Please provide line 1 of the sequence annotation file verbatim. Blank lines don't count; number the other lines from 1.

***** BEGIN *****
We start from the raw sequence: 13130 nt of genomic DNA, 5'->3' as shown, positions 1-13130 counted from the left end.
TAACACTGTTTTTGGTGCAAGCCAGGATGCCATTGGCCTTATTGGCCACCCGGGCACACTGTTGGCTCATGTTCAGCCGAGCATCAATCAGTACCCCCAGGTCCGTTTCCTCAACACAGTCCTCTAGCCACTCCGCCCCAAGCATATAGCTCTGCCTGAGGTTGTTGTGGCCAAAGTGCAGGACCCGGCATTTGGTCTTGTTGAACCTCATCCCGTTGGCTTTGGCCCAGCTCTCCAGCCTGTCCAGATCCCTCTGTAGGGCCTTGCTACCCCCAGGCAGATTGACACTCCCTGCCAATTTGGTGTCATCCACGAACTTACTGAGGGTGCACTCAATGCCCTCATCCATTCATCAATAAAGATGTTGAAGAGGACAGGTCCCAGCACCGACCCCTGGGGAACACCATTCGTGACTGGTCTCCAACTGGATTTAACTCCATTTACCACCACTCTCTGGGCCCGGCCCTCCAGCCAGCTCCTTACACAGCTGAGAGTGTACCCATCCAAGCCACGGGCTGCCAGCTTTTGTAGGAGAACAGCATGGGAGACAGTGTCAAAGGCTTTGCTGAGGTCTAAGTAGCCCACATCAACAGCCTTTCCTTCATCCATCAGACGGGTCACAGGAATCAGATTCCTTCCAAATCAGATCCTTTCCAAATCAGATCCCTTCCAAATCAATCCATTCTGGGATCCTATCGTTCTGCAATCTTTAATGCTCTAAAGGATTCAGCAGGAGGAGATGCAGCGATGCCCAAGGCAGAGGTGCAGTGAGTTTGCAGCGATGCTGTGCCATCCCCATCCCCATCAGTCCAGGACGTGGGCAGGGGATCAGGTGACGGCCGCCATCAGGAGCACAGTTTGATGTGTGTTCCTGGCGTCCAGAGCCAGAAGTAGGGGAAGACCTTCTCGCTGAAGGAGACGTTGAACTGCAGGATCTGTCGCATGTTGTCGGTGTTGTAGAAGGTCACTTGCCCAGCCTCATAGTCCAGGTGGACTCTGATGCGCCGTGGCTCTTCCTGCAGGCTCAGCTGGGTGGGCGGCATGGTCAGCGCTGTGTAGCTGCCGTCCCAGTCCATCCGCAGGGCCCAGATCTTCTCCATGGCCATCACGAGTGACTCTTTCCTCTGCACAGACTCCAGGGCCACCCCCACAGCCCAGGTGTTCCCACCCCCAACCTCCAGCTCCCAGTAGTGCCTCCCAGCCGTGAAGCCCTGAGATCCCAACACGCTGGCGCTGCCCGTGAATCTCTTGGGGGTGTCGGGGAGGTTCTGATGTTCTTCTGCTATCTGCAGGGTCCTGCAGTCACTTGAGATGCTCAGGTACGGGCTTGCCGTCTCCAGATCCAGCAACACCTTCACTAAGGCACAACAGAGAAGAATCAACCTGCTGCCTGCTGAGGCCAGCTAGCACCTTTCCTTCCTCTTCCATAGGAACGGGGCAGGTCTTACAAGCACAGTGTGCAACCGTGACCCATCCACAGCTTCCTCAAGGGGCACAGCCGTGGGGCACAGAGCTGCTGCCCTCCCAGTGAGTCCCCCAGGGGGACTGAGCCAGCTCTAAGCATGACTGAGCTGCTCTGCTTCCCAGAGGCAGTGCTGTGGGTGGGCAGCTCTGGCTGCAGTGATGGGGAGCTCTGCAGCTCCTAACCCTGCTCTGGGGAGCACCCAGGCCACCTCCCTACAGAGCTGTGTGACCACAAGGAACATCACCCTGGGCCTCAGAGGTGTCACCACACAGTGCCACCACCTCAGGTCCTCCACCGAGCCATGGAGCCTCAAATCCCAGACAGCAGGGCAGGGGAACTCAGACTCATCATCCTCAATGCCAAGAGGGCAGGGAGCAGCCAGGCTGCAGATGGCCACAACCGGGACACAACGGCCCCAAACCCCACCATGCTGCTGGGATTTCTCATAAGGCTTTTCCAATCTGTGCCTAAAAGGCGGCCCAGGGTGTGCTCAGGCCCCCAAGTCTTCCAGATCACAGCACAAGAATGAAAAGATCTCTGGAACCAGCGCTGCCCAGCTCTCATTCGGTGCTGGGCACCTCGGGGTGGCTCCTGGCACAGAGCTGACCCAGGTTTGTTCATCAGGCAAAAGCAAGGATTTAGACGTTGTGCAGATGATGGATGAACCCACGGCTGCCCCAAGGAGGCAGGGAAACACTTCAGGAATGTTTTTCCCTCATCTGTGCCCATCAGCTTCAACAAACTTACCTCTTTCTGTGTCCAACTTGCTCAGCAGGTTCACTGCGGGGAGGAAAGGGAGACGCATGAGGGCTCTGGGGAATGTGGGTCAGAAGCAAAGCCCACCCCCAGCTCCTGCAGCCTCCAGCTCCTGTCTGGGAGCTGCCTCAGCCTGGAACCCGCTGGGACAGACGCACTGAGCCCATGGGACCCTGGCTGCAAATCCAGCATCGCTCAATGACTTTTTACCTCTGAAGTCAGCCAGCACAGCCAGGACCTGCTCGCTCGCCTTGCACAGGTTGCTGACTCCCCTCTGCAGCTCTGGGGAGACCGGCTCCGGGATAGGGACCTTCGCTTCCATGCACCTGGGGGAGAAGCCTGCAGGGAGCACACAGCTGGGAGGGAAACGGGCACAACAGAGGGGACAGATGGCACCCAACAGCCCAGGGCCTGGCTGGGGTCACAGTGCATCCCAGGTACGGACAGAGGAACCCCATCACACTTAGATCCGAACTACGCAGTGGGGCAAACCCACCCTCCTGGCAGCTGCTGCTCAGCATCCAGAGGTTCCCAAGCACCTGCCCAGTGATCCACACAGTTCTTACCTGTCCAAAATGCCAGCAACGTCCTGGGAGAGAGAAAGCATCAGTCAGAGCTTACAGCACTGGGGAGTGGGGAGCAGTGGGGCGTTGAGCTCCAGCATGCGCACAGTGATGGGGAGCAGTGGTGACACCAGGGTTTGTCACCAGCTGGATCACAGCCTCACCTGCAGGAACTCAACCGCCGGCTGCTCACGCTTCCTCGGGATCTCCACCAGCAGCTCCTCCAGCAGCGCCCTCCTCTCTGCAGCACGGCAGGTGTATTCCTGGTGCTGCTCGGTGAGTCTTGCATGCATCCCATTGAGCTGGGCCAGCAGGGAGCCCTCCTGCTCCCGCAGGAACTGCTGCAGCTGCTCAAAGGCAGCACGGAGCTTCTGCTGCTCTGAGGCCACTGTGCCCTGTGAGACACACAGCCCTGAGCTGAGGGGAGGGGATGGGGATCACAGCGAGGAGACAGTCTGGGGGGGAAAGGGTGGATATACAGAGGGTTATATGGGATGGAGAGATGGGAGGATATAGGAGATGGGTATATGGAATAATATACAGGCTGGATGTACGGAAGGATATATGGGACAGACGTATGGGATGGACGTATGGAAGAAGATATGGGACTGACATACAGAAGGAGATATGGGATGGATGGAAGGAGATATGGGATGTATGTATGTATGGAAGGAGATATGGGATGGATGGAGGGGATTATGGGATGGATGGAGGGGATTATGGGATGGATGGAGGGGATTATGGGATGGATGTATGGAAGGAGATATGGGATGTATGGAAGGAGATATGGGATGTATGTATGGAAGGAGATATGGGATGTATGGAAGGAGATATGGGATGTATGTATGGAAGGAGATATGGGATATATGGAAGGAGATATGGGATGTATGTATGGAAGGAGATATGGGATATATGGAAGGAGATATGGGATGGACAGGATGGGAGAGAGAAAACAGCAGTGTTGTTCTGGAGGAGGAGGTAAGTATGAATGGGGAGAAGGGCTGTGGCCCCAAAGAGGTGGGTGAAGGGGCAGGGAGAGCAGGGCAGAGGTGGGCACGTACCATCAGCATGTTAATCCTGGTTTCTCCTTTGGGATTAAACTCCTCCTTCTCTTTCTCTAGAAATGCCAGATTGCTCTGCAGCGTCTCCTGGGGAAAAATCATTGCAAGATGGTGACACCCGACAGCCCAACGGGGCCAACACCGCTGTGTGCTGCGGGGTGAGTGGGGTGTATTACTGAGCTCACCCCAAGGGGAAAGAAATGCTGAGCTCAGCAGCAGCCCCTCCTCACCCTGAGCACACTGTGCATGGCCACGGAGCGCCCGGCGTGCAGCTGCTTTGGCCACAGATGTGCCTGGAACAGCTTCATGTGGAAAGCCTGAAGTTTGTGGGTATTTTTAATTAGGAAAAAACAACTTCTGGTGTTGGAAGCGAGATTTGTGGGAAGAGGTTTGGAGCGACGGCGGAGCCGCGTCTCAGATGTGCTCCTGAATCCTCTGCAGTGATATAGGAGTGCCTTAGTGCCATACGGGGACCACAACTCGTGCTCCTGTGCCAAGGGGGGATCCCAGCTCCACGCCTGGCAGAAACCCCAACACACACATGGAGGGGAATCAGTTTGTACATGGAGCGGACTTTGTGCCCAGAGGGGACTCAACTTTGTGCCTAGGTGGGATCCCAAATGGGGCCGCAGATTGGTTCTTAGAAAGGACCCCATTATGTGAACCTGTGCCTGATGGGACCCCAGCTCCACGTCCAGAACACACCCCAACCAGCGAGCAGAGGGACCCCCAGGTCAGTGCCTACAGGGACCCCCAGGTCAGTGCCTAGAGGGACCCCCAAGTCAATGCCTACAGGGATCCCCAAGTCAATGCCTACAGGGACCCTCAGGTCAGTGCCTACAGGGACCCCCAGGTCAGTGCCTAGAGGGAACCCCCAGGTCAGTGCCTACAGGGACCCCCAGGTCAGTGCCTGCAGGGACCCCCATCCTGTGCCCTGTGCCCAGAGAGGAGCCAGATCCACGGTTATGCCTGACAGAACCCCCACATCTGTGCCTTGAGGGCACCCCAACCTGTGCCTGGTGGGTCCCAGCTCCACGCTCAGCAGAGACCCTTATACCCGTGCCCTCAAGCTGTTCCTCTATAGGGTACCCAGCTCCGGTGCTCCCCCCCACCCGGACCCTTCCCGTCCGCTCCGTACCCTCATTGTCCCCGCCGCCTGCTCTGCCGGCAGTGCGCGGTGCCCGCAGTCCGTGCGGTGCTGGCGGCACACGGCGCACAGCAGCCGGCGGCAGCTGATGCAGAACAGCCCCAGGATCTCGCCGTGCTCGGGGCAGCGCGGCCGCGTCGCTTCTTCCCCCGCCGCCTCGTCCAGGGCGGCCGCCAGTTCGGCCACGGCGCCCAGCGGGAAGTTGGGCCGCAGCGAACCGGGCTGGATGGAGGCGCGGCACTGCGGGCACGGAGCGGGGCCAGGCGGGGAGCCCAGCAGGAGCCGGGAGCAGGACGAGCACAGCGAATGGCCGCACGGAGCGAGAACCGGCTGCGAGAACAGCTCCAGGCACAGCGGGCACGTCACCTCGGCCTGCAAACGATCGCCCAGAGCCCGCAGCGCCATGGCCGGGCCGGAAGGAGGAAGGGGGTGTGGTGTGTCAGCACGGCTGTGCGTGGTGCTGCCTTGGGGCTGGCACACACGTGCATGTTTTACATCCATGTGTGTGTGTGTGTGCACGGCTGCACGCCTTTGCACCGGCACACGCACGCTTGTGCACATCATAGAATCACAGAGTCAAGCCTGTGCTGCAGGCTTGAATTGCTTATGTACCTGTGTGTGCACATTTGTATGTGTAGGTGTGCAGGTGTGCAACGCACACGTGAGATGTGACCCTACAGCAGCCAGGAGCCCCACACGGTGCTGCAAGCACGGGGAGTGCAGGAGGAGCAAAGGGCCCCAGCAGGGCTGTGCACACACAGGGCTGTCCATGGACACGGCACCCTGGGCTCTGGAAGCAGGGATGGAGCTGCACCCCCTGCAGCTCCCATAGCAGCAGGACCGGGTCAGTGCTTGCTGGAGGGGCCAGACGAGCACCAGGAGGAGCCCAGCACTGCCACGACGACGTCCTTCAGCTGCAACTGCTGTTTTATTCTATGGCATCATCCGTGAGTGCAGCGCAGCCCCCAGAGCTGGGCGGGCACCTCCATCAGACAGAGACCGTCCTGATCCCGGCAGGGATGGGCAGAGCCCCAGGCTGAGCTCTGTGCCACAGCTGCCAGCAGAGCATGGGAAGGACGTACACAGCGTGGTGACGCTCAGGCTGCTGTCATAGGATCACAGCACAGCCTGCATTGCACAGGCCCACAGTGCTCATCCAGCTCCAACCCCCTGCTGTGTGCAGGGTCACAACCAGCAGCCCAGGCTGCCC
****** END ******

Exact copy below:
We start from the raw sequence: 13130 nt of genomic DNA, 5'->3' as shown, positions 1-13130 counted from the left end.